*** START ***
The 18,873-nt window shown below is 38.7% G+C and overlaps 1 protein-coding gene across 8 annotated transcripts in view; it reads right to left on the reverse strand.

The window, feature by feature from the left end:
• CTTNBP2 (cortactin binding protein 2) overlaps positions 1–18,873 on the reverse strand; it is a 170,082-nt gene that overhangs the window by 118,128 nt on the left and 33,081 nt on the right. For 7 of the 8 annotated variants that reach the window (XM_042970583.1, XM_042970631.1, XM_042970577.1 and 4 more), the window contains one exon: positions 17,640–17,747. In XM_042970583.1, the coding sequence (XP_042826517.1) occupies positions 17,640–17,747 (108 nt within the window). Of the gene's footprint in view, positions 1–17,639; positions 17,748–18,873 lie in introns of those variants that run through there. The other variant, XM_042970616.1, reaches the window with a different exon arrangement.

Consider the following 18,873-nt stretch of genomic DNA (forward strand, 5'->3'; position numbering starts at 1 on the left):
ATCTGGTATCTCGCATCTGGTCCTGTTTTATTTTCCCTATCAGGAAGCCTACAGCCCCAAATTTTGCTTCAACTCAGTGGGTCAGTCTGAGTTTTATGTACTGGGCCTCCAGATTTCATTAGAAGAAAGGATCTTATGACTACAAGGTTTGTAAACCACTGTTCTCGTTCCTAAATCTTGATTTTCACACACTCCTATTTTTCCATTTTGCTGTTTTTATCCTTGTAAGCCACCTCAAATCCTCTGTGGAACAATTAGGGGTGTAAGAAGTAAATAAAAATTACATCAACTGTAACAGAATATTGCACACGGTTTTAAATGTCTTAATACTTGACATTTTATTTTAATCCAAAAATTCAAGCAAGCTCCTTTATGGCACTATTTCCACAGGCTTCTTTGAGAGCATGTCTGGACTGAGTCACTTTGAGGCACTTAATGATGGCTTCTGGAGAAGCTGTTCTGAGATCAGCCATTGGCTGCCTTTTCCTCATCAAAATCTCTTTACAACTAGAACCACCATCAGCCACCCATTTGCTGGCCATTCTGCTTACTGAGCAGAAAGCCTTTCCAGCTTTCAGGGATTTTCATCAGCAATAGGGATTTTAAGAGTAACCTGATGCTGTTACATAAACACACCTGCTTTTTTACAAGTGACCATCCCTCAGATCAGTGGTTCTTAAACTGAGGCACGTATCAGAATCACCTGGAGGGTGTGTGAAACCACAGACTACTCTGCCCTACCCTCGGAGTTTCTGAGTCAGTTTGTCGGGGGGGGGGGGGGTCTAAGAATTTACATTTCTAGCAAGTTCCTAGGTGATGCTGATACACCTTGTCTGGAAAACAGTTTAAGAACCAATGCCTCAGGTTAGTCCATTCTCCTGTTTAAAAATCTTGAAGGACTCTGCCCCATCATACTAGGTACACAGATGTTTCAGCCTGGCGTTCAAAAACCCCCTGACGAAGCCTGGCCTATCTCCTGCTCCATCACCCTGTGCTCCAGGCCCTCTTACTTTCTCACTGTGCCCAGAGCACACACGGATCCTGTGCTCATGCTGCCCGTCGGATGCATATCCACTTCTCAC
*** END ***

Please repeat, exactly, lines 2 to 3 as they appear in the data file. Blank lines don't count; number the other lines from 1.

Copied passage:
The window, feature by feature from the left end:
• CTTNBP2 (cortactin binding protein 2) overlaps positions 1–18,873 on the reverse strand; it is a 170,082-nt gene that overhangs the window by 118,128 nt on the left and 33,081 nt on the right. For 7 of the 8 annotated variants that reach the window (XM_042970583.1, XM_042970631.1, XM_042970577.1 and 4 more), the window contains one exon: positions 17,640–17,747. In XM_042970583.1, the coding sequence (XP_042826517.1) occupies positions 17,640–17,747 (108 nt within the window). Of the gene's footprint in view, positions 1–17,639; positions 17,748–18,873 lie in introns of those variants that run through there. The other variant, XM_042970616.1, reaches the window with a different exon arrangement.